Practical Maintenance of the Impractical arm wrestler
Of all the strength based sports that have encountered, none are more specific in regards to routine maintenance and potential injury, than arm wrestling. Albeit an honest assessment, I have also never encountered a group of individuals who are more dedicated to a specific purpose. Not a mainstream sport by far, but the community is heavily dedicated to the promotion and proliferation of its success. So without getting into too much detail about the intricacies of the sport and strategy, I want to focus of the anatomical function of the upper and lower arm, and hand. In order to have a plan to strengthen and maintain these components, you must first understand their design and purpose. Below is a sample breakdown of muscle components, their intra and intermuscular relationships, and how to develop those to perform as a single unit.
Bicep- primary design and function is elbow flexion
Tricep-primary design and function is elbow extension
Forearm– primary design is wrist flexion and extension
Shoulder- comprising of anterior, medial, and posterior heads, all in which contribute to the internal rotation, external rotation, and lateral, medial, and posterior abduction of the humerus.
There is a significant amount of recruitment of lats and pec as well, but I will focus on the therapeutic effect of upper and lower extremities of the arm complex to make a more concise outline of health and maintenance. In the following paragraphs I will breakdown a common issue or dysfunction that is the result of the stress induced from practice or competition, and a subsequent solution to manage inflammation and pain.
Three main points of stress during arm wrestling manifest at the wrist, elbow, and shoulder. Depending on the angle of resistance, sustained pressure, and the consistent change in those factors from start to completion, a lot of strain can take place, also a lot of strength can be built with this stimulus. The idea I would like to present is a map to outline a preventative approach to avoid these pitfalls and have a more seamless progression with strength.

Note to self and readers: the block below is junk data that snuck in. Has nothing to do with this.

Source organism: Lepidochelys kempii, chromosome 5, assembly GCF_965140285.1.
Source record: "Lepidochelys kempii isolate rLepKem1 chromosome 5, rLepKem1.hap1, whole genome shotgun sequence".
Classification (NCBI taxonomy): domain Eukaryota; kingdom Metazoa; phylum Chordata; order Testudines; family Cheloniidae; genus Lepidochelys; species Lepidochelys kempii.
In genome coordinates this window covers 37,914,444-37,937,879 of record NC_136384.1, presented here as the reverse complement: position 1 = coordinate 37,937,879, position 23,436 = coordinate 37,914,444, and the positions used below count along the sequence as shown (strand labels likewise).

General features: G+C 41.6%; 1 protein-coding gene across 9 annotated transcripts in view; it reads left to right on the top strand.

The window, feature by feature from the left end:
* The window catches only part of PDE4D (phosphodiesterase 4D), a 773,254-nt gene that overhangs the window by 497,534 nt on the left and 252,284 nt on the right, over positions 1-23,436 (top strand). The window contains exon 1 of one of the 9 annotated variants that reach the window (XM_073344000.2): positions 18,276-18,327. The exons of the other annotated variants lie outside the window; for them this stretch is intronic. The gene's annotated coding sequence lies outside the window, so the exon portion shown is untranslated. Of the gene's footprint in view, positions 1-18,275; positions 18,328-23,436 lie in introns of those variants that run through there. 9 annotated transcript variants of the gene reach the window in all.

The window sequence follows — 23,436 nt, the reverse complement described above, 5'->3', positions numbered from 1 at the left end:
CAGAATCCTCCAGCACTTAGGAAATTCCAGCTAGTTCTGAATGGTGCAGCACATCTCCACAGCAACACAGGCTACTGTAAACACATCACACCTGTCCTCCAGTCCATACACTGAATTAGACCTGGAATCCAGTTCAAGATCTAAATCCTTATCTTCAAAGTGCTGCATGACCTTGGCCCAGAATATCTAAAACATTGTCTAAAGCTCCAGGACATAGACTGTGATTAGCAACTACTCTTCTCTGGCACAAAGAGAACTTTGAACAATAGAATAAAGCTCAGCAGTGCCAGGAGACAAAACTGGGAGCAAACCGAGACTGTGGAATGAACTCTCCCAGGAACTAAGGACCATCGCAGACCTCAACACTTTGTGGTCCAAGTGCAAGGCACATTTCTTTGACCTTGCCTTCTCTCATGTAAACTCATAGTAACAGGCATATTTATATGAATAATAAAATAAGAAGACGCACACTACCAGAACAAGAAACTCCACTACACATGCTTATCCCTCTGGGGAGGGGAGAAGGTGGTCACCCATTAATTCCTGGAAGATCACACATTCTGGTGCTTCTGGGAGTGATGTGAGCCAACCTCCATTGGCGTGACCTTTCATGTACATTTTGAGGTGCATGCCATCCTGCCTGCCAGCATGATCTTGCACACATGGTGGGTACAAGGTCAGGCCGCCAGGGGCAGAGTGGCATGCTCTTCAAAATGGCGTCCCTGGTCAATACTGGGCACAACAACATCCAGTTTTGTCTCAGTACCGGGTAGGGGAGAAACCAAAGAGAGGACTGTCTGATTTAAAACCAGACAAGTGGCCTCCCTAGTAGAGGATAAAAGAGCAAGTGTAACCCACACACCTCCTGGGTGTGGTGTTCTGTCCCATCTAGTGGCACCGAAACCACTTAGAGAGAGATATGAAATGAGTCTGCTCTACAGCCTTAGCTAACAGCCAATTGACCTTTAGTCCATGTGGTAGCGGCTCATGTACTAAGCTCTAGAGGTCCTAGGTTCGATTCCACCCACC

Wrist and Hand maintenance
- Grip strength and endurance
- Lateral flexion and extension (rotation)
- Flexion and extension (curl and throttle)
The first and most applicable training method to increase grip strength and prevent overuse of the forearm flexors is to concentrate on extensor work( opening the fingers wide with or without specific resistance,in order to balance the heavy emphasis on gripping for long periods of time with heavy resistance, this will have a multitude of benefits that translate all the way through the upper arm as well, relieve elbow strain, and build a stronger overall grip. Higher repetitions and varying resistance is best practice to increase circulation and encourage recovery. Set a minimum number of daily repetitions and gradually increase over time to further encourage a training stimulus, consider the forearm flexors as the lower back of the forearm, respect it, and it will be there for you in return. I also encourage a minimum amount of wrist rotations with a closed and open hand position to build endurance and condition the wrist to withstand the lateral forces applied with pulling an opponent. And without question, grip work and the million variations that comprise strength challenges in regard to strengthening the clamping power of the hand. A beginner routine for a daily stimulus would consist of
- 100 clockwise wrist rotations(50 with a closed hand, 50 with extended fingers)
- 100 counterclockwise wrist rotations(50 with a closed hand,50 with extended fingers)
- 50 light rubber band finger extensions
- 3 max timed dead hangs from a pullup bar
- Hand towel squeezes throughout the day
- Wrist roller exercises as shown below
- Bicep curl as shown below